Autumn is a beautiful time of the year when the trees around us show us beautiful colours before they shed their leaves in preparation for Winter. So it’s an amazing opportunity to go out and shoot some of your favourite landscapes once again during this time of the year.
Once you have downloaded all your beatiful shots on your computer using some simple yet power post-processing techniques in Lightroom, you can enchnance the beauty of these images. The ‘Foliage’ is the star of such landscape images so it is only fair that we enhance this in order to make it shine.
Steps for Foliage Enhancement
Let me walk you through quickly how I do this in Adobe Lightroom. The same steps could be applied in Camera Raw if you are using Adobe Photoshop instead of Lightroom.
Select your favourite shot and switch over to the Develop Module (press D on your Keyboard). My basic edit of the photo involves:
- Contrast +27
- Highlights -64
- Shadows +66
- Whites +26
- Blacks -41
- Clarity +11
- Vibrance +10
Of course this is only my settings for this image and will adjust each image differently but basic idea is to increase contract and clarity while ensuring the hightlights are recovered as much as possible.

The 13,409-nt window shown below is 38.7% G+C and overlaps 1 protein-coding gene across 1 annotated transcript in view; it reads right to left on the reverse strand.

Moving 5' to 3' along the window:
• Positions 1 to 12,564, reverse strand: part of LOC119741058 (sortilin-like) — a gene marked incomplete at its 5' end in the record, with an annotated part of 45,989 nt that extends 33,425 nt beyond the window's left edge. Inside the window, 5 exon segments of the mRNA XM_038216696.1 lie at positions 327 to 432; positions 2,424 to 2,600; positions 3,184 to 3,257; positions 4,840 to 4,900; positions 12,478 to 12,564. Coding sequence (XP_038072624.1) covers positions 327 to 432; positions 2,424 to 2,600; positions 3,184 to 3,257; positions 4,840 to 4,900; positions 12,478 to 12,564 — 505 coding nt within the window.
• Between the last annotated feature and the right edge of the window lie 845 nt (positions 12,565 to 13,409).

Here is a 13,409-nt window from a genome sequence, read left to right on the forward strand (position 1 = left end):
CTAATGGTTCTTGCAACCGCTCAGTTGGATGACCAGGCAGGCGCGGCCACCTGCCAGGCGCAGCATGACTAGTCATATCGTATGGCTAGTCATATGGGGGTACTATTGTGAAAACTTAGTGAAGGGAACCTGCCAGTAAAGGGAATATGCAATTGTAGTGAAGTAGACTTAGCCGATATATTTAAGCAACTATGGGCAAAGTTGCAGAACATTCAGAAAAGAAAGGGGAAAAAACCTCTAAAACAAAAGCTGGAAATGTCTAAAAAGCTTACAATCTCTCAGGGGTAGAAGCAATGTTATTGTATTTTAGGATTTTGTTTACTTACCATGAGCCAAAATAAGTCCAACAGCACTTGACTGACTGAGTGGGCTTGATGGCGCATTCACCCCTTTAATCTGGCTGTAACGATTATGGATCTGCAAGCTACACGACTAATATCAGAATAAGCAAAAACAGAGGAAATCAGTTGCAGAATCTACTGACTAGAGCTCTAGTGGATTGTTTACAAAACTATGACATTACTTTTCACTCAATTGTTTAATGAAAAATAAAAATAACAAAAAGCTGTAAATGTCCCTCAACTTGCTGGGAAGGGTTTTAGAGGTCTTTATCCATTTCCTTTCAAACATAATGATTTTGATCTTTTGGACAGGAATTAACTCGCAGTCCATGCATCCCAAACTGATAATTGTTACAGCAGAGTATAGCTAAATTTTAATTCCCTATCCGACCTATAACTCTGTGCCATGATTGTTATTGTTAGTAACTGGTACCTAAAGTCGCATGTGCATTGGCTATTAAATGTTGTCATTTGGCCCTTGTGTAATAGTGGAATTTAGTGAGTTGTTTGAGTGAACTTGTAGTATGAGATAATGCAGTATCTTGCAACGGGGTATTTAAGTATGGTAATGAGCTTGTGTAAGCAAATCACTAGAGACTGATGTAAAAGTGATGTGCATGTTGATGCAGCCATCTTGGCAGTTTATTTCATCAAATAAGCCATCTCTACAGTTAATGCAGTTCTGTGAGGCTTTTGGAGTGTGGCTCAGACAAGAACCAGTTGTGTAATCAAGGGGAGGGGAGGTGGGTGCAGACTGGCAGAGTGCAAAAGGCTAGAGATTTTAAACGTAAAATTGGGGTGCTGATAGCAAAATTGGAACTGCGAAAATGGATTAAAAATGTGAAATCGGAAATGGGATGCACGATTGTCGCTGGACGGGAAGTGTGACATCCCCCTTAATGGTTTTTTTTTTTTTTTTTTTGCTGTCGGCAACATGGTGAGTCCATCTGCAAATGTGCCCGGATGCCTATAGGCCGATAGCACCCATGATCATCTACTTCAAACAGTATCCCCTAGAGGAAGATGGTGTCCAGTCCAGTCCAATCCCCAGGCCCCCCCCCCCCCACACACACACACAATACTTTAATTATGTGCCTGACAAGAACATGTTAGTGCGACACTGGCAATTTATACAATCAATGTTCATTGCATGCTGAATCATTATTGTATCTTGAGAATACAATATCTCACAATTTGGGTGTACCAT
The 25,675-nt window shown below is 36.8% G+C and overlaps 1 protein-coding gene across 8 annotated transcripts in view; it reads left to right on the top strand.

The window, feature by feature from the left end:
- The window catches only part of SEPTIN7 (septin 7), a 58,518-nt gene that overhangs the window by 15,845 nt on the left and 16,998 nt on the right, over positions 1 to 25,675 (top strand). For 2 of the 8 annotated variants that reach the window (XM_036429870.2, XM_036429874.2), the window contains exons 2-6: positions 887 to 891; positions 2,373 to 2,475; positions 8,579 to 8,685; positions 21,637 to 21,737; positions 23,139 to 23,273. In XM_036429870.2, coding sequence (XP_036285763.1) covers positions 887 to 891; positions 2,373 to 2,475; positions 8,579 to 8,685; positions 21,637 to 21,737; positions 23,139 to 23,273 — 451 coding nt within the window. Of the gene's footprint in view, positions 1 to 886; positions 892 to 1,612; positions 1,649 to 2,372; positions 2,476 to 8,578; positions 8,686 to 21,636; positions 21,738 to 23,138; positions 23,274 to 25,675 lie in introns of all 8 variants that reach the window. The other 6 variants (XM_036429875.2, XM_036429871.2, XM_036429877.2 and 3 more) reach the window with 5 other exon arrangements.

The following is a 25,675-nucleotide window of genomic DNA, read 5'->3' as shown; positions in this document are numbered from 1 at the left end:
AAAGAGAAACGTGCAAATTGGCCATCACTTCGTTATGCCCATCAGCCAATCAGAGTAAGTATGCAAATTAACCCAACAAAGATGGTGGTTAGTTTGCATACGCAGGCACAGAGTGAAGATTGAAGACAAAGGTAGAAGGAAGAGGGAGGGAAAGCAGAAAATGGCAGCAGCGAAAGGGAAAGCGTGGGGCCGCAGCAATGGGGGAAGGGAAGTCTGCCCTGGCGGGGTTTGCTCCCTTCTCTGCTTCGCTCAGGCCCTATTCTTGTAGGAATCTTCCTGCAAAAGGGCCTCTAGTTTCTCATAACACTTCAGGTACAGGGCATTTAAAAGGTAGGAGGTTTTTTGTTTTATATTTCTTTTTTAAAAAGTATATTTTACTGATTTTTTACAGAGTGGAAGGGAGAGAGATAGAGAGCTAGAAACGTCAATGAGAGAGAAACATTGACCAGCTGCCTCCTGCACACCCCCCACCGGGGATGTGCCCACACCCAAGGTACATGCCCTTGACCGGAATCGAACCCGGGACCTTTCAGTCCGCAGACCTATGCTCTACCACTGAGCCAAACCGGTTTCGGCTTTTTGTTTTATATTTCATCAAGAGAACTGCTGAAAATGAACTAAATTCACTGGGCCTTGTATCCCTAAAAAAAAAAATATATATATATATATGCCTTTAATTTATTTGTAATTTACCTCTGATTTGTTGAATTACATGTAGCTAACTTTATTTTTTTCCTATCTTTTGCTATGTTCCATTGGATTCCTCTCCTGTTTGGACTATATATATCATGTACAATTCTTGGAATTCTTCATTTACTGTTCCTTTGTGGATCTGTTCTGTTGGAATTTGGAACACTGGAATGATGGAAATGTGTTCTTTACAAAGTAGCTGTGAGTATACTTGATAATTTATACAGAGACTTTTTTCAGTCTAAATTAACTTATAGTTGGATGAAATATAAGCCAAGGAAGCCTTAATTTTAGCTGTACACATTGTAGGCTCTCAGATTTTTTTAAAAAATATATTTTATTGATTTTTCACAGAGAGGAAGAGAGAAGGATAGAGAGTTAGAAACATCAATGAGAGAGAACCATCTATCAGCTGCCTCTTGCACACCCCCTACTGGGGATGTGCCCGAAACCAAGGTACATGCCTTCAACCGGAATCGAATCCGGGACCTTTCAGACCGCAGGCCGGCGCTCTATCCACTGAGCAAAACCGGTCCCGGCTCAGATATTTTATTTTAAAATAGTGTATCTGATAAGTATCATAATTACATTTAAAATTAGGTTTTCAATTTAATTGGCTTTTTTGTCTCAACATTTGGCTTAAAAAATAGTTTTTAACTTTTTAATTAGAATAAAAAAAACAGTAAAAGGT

Now we must venture into a panel which is often neglected but is very powerful once you know how to use it. Its the HSL panel in the Develop module. If you haven’t read by other blog post about the HSL panel I suggest you check it out.
First I will edit the Saturation of certain colours. The Autumn colours will have lot of Reds, Oranges and Yellows (sometime Magentas also). So I adjust these sliders and watch the image making sure its only increase to emphasise them but not overpower them.
Next we move over to the Luminance section of the HSL panel. Adjusting the Luminance is going to increase the brightness of the image and again help draw the viewers eyes into the image.
Here I will adjust the same colours as I adjusted with Saturation.
Finally, I will swap over the Hue section and here push the sliders of the same colours towards negative. This is shifting some colours in the Foliage and making them stronger. If something was part yellow…part orange becomes more orange when I move the Orange slider towards negative value.
You can see now that the image is finally edited the Foliage is drawing your eyes and looking amazing in this photo.
Check out the before and after below, and the final edited image. See the full size version and you will see that the difference is significant and now the standard basic edit image almost looks dull (well kind of).
If you liked this technique please share it with your friends and leave a comment below or a link to your edited image. I’d love to see your images. Cheers!!